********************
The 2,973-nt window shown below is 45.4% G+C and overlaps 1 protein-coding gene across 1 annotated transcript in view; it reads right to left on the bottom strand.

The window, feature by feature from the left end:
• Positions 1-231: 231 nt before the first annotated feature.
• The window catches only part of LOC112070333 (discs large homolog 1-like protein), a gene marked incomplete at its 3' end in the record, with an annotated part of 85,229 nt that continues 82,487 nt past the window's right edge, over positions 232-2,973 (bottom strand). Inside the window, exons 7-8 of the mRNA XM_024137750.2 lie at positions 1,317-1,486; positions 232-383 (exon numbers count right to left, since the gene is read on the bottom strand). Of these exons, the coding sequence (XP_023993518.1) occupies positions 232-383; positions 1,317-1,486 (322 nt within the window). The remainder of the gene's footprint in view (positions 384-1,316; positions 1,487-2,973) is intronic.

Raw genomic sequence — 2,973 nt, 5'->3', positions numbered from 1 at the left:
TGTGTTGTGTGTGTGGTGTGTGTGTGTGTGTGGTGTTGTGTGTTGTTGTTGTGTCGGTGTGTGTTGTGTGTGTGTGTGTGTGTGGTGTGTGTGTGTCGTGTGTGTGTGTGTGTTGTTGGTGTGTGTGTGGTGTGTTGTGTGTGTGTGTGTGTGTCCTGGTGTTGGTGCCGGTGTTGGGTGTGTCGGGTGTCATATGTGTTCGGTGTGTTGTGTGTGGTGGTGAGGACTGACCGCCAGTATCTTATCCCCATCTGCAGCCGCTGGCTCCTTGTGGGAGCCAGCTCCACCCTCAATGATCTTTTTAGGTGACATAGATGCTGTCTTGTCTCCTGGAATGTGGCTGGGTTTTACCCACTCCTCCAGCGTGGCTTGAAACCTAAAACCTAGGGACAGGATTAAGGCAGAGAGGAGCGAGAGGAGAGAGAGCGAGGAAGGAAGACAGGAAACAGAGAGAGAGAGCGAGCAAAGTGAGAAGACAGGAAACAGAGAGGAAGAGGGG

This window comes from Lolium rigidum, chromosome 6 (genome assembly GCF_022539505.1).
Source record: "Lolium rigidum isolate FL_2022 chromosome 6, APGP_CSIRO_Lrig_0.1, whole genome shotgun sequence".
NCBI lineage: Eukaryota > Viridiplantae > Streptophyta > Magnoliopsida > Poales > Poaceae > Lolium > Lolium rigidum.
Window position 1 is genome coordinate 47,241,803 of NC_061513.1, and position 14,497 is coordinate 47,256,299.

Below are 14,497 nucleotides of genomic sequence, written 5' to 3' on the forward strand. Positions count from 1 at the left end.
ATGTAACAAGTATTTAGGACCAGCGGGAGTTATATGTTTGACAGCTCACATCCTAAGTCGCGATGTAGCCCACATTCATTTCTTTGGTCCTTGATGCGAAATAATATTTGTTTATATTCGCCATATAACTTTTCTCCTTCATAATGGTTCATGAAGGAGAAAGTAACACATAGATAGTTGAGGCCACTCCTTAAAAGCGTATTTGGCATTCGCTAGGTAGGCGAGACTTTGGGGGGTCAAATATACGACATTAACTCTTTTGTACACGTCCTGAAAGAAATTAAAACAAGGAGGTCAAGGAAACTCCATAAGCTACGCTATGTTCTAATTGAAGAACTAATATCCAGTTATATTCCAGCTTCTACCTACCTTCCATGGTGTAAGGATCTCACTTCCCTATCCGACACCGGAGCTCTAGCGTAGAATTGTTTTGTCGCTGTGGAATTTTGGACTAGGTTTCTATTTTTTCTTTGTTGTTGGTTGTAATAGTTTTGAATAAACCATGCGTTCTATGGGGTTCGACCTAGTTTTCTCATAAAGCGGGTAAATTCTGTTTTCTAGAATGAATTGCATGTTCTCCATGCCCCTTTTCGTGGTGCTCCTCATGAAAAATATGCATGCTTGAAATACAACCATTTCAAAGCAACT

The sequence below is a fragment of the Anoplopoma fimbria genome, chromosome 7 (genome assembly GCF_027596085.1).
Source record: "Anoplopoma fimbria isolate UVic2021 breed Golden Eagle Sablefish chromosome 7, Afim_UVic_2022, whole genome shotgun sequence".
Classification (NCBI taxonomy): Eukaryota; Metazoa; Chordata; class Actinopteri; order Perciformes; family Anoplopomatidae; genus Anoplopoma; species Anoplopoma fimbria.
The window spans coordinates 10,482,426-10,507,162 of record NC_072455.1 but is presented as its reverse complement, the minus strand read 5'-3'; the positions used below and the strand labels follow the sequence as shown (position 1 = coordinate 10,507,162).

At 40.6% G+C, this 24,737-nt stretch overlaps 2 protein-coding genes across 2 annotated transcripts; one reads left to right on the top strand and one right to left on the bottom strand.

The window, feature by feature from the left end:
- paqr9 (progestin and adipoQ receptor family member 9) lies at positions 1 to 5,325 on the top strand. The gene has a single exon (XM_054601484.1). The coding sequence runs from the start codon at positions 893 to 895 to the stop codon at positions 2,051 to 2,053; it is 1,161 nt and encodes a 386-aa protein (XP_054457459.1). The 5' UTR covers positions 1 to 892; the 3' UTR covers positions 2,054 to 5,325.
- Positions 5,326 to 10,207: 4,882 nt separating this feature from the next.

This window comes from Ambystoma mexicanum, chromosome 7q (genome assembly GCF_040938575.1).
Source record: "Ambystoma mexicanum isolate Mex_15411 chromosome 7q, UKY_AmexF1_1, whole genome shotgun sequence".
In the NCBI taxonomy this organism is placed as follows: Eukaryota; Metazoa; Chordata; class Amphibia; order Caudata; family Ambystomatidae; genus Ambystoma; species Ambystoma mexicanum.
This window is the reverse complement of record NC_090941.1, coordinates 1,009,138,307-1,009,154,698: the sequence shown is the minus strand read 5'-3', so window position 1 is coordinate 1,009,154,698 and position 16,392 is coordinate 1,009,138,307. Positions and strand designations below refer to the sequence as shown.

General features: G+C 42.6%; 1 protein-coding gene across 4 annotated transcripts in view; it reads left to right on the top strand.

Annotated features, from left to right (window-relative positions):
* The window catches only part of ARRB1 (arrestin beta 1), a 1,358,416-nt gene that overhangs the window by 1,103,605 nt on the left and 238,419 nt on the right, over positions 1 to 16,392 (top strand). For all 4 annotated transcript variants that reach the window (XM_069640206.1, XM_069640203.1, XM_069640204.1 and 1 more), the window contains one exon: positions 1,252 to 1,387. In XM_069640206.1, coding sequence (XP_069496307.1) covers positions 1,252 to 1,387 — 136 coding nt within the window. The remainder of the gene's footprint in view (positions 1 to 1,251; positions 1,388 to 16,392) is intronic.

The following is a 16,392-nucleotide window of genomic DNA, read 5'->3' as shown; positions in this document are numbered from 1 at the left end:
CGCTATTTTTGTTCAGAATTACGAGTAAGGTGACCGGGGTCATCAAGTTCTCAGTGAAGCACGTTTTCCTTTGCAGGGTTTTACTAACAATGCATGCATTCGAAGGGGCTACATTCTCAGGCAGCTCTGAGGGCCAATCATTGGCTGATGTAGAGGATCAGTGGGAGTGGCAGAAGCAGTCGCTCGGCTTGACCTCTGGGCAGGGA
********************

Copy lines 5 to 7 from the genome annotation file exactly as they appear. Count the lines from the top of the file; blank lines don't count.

Raw genomic sequence — 2,973 nt, 5'->3', positions numbered from 1 at the left:
TGTGTTGTGTGTGTGGTGTGTGTGTGTGTGTGGTGTTGTGTGTTGTTGTTGTGTCGGTGTGTGTTGTGTGTGTGTGTGTGTGTGGTGTGTGTGTGTCGTGTGTGTGTGTGTGTTGTTGGTGTGTGTGTGGTGTGTTGTGTGTGTGTGTGTGTGTCCTGGTGTTGGTGCCGGTGTTGGGTGTGTCGGGTGTCATATGTGTTCGGTGTGTTGTGTGTGGTGGTGAGGACTGACCGCCAGTATCTTATCCCCATCTGCAGCCGCTGGCTCCTTGTGGGAGCCAGCTCCACCCTCAATGATCTTTTTAGGTGACATAGATGCTGTCTTGTCTCCTGGAATGTGGCTGGGTTTTACCCACTCCTCCAGCGTGGCTTGAAACCTAAAACCTAGGGACAGGATTAAGGCAGAGAGGAGCGAGAGGAGAGAGAGCGAGGAAGGAAGACAGGAAACAGAGAGAGAGAGCGAGCAAAGTGAGAAGACAGGAAACAGAGAGGAAGAGGGG

This window comes from Lolium rigidum, chromosome 6 (genome assembly GCF_022539505.1).